Ronald Olsen of Coventry, Rhode Island, won first prize in the 2013 photography awards
for his night view of a steam locomotive working inside a steel mill in China. The theme was “creative images.”
The Center’s 2014 John E. Gruber Creative Photography Awards Program theme has been announced as “Lasting Impressions,” emphasizing memorable images. The Center desires photographs that leave lasting impressions, photography worthy of display on a living room wall or even a museum.
Submissions may consist of up to five images, either individual photographs or a grouping or sequence. No restrictions apply to subject, style, or technique, but the photographs should be rail-related and made since December 31, 2009. Digital editing (such as with Adobe PhotoShop) is acceptable but entrants should include this detail in their descriptions of the photographs so as not to misrepresent an image’s content. The contest is not specifying any one particular style, genre or technique. Very likely your best photographs are those you remember most, or are most remembered by those to whom you have shown your work. The sky is the limit, especially if the light is interesting.
Deadline: October 15, 2014
Winners announced: December 1, 2014
Submit to: award [at] railphoto-art [dot] org
Format: Full-size JPEG files at “high” or “maximum” quality setting
Publication: Railroad Heritage and Railfan & Railroad
Exhibition: California State Railroad Museum
First Prize: 13×19 printer from Canon and $500
Second Prize: $300
Third Prize: $200
Academy Award nominee Gary Sinise poses next to the photograph of his grandfather, Indiana Harbor Belt conductor Daniel Sinise, at the entrance to Railroaders: Jack Delano’s Homefront Photography
at the Chicago History Museum. Photograph by Joseph Aaron Campbell and courtesy of the Chicago History Museum
Academy Award nominee Gary Sinise, former star of television’s CSI, visited Railroaders: Jack Delano’s Homefront Photography, the Center’s collaborative exhibition with the Chicago History Museum, earlier this spring. Sinise is standing next to an image of his grandfather, Indiana Harbor Belt (IHB) conductor Daniel Sinise. As part of photographer Jack Delano’s 1942–1943 assignment to document the nation’s railroads, the Sinise family was selected for extensive coverage as the “All-American railroad family.” Daniel appears at far left in the exhibition’s entry graphic, which depicts his five-man crew on the IHB in Riverdale, Illinois, on a February day in 1943. Learn more about the exhibit or purchase the 200-page, hardbound catalog.
The Center’s journal, Railroad Heritage®, and other publications fill a unique niche: using photographs and art to inform the public and rail enthusiasts alike about the influence of railroads on economic growth and development, popular culture, and the lives of the hundreds of thousands of men and women who built and maintain North America’s railroads. Excellent images and highly researched and thoughtful writing characterize our publications. We launched Railroad Heritage in 2000 and now publish four issues annually, which our members receive for free as a benefit of membership. You can purchase previous issues here or by printing and mailing the order form (pdf).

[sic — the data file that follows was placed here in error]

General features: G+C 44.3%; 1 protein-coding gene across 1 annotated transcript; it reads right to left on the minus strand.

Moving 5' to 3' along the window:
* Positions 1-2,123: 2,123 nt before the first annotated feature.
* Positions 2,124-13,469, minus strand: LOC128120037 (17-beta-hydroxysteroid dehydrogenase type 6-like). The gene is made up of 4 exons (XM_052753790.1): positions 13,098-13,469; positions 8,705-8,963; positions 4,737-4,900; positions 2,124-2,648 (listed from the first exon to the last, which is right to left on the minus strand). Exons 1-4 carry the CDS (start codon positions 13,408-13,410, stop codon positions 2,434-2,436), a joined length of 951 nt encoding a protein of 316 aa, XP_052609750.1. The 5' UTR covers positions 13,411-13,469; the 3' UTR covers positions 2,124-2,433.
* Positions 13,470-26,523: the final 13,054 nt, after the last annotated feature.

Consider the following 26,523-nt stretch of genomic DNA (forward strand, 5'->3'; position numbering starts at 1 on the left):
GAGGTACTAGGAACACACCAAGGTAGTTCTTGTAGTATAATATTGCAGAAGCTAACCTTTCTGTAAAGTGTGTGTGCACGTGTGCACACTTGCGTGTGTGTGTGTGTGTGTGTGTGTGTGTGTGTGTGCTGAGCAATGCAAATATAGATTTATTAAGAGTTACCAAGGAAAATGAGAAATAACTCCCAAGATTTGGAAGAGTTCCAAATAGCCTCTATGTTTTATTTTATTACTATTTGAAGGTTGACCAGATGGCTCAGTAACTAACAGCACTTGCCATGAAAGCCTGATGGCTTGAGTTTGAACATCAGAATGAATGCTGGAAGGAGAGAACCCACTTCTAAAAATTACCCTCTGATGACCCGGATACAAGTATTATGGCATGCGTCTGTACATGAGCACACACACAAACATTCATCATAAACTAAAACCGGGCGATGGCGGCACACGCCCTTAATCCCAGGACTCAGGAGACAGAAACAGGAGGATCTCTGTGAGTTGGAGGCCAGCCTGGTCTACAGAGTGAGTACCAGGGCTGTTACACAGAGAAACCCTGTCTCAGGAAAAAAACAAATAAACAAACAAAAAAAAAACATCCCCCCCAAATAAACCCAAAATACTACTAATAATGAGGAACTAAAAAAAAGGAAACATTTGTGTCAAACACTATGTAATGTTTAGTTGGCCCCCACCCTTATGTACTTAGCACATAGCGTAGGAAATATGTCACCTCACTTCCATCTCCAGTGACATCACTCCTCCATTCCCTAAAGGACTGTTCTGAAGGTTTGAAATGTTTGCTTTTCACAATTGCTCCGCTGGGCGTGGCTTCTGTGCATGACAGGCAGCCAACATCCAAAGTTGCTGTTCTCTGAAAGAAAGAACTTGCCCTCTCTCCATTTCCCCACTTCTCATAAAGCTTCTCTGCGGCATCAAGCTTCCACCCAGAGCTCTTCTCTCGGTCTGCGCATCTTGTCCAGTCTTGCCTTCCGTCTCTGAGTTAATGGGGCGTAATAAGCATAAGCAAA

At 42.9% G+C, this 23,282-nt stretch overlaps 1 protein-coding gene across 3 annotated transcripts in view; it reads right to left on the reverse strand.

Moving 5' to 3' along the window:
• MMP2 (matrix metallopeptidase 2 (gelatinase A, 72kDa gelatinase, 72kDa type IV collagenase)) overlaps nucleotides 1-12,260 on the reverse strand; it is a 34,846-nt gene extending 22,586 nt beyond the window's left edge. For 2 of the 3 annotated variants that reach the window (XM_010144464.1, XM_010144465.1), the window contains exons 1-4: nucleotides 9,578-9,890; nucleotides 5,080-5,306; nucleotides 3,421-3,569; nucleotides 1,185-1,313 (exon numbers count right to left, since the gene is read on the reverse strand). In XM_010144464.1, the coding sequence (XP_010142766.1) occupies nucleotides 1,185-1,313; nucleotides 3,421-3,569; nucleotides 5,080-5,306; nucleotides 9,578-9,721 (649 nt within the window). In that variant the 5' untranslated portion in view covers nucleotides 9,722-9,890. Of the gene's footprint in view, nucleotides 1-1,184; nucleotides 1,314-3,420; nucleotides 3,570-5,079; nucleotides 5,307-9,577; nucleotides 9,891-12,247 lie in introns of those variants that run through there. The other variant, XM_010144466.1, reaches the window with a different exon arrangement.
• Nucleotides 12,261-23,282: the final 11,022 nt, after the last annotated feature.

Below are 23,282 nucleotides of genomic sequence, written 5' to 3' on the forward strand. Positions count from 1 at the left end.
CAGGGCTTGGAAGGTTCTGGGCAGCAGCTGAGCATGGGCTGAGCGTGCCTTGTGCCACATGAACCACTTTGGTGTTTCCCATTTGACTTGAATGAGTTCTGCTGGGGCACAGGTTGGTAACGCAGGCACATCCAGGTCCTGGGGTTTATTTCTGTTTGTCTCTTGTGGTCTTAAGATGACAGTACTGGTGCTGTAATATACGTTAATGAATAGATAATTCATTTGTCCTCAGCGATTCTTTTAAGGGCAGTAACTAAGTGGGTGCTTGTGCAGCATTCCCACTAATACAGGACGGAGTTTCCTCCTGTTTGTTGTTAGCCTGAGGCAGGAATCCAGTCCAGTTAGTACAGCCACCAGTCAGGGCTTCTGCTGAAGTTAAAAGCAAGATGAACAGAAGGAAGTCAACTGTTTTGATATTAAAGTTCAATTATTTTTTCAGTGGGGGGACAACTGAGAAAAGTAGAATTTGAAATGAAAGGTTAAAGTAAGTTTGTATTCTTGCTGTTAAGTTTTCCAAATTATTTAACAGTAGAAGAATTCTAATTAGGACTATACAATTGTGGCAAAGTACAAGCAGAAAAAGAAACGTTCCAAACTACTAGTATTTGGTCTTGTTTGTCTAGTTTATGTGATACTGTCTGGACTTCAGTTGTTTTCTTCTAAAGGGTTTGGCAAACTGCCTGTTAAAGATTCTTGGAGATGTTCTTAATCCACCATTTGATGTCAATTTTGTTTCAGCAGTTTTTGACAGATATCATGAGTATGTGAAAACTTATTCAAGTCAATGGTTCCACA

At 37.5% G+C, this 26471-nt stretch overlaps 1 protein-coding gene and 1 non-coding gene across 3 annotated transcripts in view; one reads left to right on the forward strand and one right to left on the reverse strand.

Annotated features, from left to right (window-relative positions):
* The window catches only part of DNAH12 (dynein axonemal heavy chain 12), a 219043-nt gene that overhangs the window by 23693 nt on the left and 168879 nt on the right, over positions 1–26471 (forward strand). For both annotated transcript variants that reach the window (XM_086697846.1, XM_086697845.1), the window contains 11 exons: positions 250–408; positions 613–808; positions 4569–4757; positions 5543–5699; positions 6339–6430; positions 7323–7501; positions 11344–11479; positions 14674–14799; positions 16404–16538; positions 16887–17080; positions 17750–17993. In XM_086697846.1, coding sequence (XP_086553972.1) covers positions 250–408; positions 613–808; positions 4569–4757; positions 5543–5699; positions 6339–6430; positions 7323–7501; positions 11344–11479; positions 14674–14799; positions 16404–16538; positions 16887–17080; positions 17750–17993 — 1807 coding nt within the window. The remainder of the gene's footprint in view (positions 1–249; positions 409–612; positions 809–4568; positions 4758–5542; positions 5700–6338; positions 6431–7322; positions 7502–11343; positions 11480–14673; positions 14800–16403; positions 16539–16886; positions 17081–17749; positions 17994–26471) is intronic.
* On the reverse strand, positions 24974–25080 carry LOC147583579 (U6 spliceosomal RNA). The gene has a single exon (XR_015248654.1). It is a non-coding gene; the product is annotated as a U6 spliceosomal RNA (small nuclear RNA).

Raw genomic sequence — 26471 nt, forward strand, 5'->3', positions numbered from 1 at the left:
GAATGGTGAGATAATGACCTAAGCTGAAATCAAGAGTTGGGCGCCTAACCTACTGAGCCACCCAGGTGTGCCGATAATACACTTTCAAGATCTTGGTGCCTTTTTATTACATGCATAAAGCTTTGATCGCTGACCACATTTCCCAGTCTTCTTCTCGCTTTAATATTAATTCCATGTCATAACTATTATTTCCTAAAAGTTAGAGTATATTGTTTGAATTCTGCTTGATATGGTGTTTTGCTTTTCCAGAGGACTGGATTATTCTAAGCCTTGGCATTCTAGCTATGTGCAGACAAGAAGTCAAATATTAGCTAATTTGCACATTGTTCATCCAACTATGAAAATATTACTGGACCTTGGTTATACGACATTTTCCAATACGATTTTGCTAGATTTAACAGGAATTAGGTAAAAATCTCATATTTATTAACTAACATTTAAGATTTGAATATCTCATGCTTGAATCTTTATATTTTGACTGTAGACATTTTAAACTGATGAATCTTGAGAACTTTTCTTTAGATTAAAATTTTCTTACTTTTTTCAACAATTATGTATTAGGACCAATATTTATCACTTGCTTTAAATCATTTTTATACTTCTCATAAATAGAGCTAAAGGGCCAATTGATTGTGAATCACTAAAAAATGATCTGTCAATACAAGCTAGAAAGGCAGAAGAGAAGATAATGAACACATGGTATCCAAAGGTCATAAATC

A note about our e-commerce system:
The Center uses Paypal (www.paypal.com) for its gifts and publication sales, and it has encryption and security safeguards implemented to ensure your payment information remains confidential and secure. Gifts and purchases can be made using a credit card or by Paypal transfers from a Paypal account.
200-page, hardbound, 11- by 11.5-inch book published by the Center. Printed in the US, it features 108 photographs, including seventy-three of Jack Delano’s 1942–1943 views of Chicagoland railroads and their workers, reproduced in full color with rich quadtones for the black-and-whites. Contempoary photographs by Jack’s son, Pablo Delano, and the Center’s John Gruber and Scott Lothes complement the catalog. There are essays by Pablo Delano, Gruber, and University of Texas professor Jeremi Suri, a leading public historian. Biographical essays prepared by Center editorial consultant Jack Holzhueter as well as Gruber and Lothes tell the life stories of the forty-nine railroaders.
$60, $50 for members of the Center, $15 s/h, 200 pages, hardbound, color and b/w
The Summer 2014 issue’s cover feature by BYU professor James Swensen profiles photographer Andreas Feininger’s work at the Utah Copper Company’s railroads in November 1942 for the Office of War Information. It also includes an in-depth look at the railroad art in the permanent collection of the Grohmann Museum in Milwaukee, Wisconsin, written by James R. Keiselburg, director of the museum. the issue devotes nine pages to reporting on the opening weekend of the Center’s monumental Railroaders: Jack Delano’s Homefront Photography exhibition at the Chicago History Museum in early April, including the complete remarks of Federal Railroad Administrator Joseph Szabo and extensive photography by Henry A. Koshollek. David Lester provides a rundown of the 2014 Conversations about Photography conference in May at Lake Forest College and the Chicago History Museum. The 2014 conference set a new record for attendance, and Lester’s writing and Koshollek’s photography gives you the full report.
$7.95, 36 pages, color and b/w